Testing the Water

I didn’t even try to blog Summer Nationals this year.

There were a couple of reasons for that. The less important—but completely unexpected—one was that driving home from San Jose, when I swerved to avoid a zigzagger on I-680 in Concord, I ended up off the side of the road with my car totaled, and spent the next several weeks in too-frequent discussions with my insurance company over the settlement. (I’m still amazed that I had the good instinct not to hit my brakes in the heavy, high-speed traffic, that my airbags didn’t deploy, and even more, that I had not so much as an achy muscle from the collision.)

The more important reason I didn’t write about this year’s SN is that I was so completely done with big tournaments. Despite the somewhat reduced number of entries from the huge 2014 SN (essentially a return to the previous year’s numbers, which were not exactly small) and a relatively decent least-horrible schedule, it was all I could do to make it through my 8 days on the bout committee. I spent most of my days in a barely suppressed rage, too focused on not losing my temper at some poor innocent who had nothing whatsoever to do with my long-simmering frustration over problems that could have been fixed years ago but have not been. Essentially, I confirmed my suspicion that I needed some serious time away from USA Fencing.

When Brandon sent out this season’s request for BC availability, I told him I would be willing to serve as a last-minute replacement in case of an emergency cancellation, but that otherwise I was not available at all for national tournaments this season.

So far, I’ve not regretted that decision at all.

I’ve popped in to a couple of local Bay Cup tournaments, just to watch the fencing and see friends. That, at least, has not been spoiled by my national-level disgruntlement.

But I also wanted to test whether my BC-crabbiness was limited to national events or extended to running regional events as well, so I was happy to say yes to Rochester Fencing’s request to come help run their Ben Gutenberg SYC a couple of weekends ago. (Of course, there was extra incentive to say yes—my younger daughter is a saber coach at Rochester FC, and I could stay over a few extra days for a visit.)

Not just a smoothy floor, but natural light made the SUNY Brockport SERC a preternaturally pleasant venue.

Not just a smooshy floor, but natural light made the SUNY Brockport SERC a preternaturally pleasant venue.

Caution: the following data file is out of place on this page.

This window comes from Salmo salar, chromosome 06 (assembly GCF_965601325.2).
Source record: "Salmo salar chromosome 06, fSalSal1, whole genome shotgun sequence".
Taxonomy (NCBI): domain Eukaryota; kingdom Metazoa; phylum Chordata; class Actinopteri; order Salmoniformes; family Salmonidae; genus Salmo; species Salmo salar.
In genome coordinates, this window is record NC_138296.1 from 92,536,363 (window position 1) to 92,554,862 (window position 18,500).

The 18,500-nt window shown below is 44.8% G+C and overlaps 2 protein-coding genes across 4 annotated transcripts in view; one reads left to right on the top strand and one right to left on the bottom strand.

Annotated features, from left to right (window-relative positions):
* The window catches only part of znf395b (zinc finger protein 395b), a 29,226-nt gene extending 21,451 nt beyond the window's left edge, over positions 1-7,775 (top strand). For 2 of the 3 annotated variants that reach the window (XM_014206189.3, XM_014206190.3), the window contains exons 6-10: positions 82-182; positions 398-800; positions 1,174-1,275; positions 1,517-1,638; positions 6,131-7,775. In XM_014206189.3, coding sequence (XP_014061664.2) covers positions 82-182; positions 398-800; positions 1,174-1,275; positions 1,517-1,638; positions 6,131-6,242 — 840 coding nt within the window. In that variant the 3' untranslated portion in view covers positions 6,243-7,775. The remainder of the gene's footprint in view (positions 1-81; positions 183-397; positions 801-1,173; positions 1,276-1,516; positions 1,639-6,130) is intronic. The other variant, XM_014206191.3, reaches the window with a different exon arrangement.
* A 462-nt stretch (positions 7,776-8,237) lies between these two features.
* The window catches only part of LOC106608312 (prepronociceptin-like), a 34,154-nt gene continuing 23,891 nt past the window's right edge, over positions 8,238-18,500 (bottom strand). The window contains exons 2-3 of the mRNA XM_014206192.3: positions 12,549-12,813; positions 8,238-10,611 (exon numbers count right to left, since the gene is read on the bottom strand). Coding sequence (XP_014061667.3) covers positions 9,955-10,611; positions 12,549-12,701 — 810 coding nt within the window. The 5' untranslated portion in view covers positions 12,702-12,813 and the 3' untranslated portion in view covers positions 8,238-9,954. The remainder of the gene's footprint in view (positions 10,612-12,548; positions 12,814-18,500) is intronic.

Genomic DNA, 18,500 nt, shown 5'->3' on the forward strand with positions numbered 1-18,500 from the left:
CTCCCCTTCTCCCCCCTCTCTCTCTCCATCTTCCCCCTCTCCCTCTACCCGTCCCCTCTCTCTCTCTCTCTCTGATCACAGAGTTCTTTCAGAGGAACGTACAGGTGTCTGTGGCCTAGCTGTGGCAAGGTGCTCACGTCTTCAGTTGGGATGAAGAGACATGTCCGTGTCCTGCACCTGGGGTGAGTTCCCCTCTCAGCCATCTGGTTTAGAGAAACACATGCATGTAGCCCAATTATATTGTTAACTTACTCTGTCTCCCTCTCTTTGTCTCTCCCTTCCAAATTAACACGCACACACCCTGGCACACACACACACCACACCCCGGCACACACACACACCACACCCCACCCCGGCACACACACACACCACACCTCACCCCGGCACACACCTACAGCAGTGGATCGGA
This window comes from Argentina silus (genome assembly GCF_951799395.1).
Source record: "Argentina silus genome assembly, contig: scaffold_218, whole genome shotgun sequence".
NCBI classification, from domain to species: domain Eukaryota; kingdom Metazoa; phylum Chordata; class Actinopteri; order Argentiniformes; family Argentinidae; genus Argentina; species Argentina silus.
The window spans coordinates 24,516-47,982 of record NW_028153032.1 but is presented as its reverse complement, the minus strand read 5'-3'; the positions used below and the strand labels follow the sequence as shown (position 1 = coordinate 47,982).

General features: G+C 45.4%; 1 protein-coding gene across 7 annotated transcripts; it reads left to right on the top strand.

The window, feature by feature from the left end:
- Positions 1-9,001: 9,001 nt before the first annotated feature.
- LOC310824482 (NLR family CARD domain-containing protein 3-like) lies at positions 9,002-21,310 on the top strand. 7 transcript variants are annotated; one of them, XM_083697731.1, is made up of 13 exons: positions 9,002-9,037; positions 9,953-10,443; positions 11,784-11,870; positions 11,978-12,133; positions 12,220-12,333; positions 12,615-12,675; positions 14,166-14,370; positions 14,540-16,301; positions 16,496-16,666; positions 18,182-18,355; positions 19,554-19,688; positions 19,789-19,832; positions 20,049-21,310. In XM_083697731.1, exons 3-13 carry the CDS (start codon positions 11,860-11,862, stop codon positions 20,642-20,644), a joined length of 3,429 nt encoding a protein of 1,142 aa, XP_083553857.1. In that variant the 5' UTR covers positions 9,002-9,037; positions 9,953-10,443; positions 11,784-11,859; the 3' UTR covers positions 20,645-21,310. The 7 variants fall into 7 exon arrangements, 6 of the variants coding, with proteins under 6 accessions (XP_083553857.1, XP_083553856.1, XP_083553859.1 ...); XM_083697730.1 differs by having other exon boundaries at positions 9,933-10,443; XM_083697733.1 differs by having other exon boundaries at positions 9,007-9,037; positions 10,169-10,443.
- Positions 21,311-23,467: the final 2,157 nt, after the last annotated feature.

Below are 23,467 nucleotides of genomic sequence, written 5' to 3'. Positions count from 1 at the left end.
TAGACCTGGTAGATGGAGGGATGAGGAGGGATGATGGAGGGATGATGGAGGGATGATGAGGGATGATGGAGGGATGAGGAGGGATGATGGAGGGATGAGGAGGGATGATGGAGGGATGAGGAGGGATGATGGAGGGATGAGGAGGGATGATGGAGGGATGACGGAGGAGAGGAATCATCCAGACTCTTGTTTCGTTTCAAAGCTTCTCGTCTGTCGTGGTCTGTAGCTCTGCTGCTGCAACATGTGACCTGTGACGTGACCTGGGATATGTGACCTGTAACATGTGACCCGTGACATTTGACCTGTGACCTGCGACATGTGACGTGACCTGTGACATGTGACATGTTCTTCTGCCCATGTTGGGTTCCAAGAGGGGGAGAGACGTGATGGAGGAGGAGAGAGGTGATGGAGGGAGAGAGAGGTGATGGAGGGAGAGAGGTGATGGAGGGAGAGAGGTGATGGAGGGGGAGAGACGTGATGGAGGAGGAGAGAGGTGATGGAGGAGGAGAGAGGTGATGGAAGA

The Gutenberg turned out to be the single best regional fencing tournament I’ve ever been involved with, starting from the moment I first stepped into the venue (SUNY Brockport’s gorgeous SERC) for setup on Friday morning. Until I walked through that entry and stepped onto the sport floor, I had not realized how inured I was to bare concrete floors. And the novelty never went away for me through the end of the last event on Sunday—every time I walked into the venue, my feet were surprised. It wasn’t just the floor surface, either—this was the least concrete-boxish venue I’ve ever seen.

The tournament ran really well, too—events ran on time, we always had enough referees, and Alia (my BC co-chair) and I trained a raft of great parent volunteers on Fencing Time and tournament operations. It’s just too bad that Rochester is such a remote location—the RFC could put together a great local organizing committee for a NAC or SN.

And what about my little test? Right this minute, with one small caveat, I wouldn’t mind if I never ran another fencing tournament again at all. My caveat? It’s still really fun to talk with fencers as they bring their DE slips to the BC. If I could do that every so often without having to do anything else—no BC management, no hearing about fencing politics, no complaining from coaches or parents, no insane entry numbers or strip and referee shortages—I might one day come back to working tournaments.

My extra three days in town were a lot of fun. Aside from the Monday, when I worried about how much more tired than usual I was, until I realized that I normally spend most of the day after a big tournament asleep on a plane, we mostly just took it easy, eating good food, seeing a bit of Rochester and specifically, the new club RFC is moving to. I got to watch a few of Christie’s classes and lessons. (I knew she was good, but it was amazing to see how much better she’s become since the last time I saw her teaching.)

And Christie took me to a great brunch at the Highland Park Diner:

Layout & Strips, Part 2: Numbering Strips

Seriously? She’s going to write a post about numbering strips? Don’t you just start at the beginning with 1 and go on until you run out of strips?

Once upon a time, it was almost that easy. When strips were set up in rows from one end of the hall to the other, the only question we had to decide was whether to go back to the other end to start numbering the next row or to snake the numbering back and forth. When I first began working bout committee, I favored going back to the start, so that the numbers all increased in the same direction. It seemed to me that way was the easiest for fencers and coaches and spectators to grasp. But snaking has its advantages, often allowing strips across both rows at the same end of the hall to be numbered consecutively. (This only works at one end of the hall, though.)

But straight rows aren’t the only way strips are laid. Sometimes we get one row straight down the length of the hall and several clumps of strips at right angles to those, with or without large gaps between groups. (Structural columns and power access plates in the floor are often the reasons for such odd layouts.)

With pods, we number consecutively within the pods, and then down the rows through the pods in order. Not only does this make sense to fencers looking for their strips, it makes it easy for the strip assigner to keep track of which events are where—pods are always contiguous numbers on the chart we use to track our assignments.

(One time a few years ago, I arrived on setup day to find that the strips had already been numbered. Unfortunately, whoever’d done it had put the numbers up before the pipe barriers had been installed, so that the numbers went straight down to the rows with no regard for the pods. This meant that the first pod had strips 1, 2, 15, and 16, the second had 3, 4, 17, and 18, and so on. Keeping track of which pairs of strips matched up into pods would have been ridiculously confusing—we changed the strip numbering immediately.)